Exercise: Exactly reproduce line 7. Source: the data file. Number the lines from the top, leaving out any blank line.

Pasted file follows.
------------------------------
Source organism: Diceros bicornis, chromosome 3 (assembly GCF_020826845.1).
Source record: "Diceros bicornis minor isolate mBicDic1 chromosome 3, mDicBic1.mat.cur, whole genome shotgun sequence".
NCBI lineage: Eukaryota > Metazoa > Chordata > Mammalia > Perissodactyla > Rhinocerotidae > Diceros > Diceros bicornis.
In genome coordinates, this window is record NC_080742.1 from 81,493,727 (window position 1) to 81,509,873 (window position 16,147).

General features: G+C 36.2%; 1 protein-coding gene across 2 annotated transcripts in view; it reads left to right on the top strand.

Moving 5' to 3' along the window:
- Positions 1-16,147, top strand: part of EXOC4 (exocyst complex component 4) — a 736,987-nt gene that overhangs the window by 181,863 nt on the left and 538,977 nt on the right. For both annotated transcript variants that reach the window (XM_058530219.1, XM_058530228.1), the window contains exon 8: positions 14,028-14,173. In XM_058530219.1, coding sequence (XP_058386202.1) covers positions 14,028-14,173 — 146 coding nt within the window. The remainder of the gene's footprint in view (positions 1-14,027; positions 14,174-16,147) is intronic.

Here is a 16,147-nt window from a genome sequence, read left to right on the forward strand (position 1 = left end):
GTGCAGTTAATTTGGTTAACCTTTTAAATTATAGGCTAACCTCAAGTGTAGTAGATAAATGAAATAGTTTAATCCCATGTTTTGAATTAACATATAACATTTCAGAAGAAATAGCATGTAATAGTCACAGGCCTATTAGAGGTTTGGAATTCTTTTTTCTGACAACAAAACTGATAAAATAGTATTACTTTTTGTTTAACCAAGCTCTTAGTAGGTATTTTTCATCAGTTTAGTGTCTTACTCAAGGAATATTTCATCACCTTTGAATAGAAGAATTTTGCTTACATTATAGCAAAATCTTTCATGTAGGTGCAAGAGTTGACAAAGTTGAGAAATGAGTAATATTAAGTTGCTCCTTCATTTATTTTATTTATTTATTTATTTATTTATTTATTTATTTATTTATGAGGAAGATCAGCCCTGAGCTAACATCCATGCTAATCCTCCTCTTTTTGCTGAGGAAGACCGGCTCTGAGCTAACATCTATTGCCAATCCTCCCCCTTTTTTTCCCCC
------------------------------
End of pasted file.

- Positions 1-16,147, top strand: part of EXOC4 (exocyst complex component 4) — a 736,987-nt gene that overhangs the window by 181,863 nt on the left and 538,977 nt on the right. For both annotated transcript variants that reach the window (XM_058530219.1, XM_058530228.1), the window contains exon 8: positions 14,028-14,173. In XM_058530219.1, coding sequence (XP_058386202.1) covers positions 14,028-14,173 — 146 coding nt within the window. The remainder of the gene's footprint in view (positions 1-14,027; positions 14,174-16,147) is intronic.